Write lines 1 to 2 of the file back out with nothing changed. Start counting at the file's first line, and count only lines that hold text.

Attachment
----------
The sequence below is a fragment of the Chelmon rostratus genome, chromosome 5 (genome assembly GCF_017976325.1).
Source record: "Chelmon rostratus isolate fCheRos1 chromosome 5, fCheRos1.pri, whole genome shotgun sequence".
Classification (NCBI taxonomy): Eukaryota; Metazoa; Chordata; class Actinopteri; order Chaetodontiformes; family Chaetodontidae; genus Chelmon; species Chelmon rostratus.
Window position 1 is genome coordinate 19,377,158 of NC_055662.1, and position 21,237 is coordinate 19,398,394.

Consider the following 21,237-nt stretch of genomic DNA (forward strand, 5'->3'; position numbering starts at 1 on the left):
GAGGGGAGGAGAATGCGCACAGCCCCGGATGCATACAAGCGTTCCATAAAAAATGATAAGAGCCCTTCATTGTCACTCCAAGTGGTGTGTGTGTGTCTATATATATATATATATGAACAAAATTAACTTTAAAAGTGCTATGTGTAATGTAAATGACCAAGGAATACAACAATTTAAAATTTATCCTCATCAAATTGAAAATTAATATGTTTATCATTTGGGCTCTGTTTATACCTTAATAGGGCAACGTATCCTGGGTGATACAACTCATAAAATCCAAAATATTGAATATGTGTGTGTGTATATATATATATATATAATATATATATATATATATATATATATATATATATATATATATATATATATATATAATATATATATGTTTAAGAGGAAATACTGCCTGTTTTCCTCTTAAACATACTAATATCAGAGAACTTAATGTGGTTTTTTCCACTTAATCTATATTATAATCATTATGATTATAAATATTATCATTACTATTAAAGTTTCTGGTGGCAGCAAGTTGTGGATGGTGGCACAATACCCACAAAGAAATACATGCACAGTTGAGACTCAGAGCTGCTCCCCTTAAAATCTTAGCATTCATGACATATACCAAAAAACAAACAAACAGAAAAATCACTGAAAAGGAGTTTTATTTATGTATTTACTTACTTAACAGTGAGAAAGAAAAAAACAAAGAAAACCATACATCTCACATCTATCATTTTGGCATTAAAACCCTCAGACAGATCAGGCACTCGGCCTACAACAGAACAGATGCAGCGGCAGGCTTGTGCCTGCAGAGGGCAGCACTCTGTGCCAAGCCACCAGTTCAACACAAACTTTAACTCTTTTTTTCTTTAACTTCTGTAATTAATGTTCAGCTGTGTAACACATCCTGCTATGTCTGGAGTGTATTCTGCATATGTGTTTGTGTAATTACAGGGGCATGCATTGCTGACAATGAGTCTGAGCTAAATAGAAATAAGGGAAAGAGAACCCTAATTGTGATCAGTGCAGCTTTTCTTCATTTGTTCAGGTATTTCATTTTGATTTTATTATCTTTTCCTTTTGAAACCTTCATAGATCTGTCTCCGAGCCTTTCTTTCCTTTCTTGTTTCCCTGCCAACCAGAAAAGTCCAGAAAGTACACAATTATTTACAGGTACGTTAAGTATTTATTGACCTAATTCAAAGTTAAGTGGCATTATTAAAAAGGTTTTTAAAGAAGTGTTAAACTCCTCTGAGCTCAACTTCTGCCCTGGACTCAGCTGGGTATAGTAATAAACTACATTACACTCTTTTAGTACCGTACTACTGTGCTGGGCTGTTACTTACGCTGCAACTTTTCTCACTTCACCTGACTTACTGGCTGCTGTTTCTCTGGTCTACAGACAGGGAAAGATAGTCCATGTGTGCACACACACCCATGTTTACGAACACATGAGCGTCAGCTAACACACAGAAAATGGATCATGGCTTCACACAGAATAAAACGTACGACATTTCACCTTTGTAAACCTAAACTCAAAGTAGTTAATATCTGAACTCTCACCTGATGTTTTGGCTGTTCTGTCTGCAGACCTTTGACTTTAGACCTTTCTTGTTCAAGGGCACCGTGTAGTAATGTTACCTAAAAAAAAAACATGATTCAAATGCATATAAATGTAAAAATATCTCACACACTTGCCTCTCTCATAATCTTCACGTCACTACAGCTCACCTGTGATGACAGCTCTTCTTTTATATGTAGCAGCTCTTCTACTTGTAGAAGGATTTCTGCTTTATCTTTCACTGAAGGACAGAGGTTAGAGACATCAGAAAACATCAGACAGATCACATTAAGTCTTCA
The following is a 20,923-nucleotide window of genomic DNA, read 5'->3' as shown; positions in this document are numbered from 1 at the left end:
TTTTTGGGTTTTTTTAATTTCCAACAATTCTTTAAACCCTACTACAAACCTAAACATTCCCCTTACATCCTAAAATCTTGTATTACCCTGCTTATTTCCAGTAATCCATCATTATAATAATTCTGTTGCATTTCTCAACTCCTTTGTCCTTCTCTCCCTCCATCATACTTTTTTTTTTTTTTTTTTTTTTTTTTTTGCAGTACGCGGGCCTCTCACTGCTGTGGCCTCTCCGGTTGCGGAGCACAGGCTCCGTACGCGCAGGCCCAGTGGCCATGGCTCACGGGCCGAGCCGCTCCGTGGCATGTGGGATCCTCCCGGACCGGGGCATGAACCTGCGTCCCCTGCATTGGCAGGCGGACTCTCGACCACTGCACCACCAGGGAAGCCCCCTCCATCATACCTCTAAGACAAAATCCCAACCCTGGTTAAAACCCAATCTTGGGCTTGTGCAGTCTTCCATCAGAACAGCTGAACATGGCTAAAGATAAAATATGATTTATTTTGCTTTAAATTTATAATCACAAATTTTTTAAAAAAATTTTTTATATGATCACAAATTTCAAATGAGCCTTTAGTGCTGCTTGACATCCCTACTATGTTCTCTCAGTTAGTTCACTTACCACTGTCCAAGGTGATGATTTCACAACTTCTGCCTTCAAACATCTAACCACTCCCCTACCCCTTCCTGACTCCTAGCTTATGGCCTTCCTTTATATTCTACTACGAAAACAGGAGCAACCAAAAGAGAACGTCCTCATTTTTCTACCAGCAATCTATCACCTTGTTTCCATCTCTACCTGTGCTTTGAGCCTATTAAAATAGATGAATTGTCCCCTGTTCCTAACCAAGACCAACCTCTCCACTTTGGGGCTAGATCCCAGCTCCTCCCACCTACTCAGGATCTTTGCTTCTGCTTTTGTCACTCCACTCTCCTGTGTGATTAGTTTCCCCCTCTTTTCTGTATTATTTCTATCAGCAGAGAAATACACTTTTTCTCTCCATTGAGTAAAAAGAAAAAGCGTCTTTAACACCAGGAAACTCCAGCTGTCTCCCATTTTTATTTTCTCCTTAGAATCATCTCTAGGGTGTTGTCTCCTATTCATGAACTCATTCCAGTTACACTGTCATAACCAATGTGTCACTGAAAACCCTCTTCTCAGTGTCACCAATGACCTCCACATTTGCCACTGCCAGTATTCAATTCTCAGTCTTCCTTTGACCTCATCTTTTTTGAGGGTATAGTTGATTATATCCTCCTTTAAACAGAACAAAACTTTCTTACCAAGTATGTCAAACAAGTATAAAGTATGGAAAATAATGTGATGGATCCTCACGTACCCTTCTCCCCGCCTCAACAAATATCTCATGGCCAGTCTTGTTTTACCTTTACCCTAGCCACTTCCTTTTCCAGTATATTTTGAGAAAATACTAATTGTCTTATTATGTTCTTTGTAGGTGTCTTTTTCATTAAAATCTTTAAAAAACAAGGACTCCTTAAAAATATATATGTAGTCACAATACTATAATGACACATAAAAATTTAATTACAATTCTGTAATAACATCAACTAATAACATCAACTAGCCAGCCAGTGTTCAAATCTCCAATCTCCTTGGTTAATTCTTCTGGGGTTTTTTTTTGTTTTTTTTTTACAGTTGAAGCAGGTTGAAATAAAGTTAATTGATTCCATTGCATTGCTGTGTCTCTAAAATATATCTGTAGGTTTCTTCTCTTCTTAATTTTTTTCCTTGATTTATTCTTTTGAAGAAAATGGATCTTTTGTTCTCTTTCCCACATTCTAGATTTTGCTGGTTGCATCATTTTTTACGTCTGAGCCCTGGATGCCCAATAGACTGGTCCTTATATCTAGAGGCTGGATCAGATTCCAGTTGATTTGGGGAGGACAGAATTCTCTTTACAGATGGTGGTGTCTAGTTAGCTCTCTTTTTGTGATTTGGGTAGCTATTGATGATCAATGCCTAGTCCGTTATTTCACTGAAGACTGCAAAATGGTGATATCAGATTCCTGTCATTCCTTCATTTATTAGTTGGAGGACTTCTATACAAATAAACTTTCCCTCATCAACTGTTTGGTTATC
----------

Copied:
The sequence below is a fragment of the Chelmon rostratus genome, chromosome 5 (genome assembly GCF_017976325.1).
Source record: "Chelmon rostratus isolate fCheRos1 chromosome 5, fCheRos1.pri, whole genome shotgun sequence".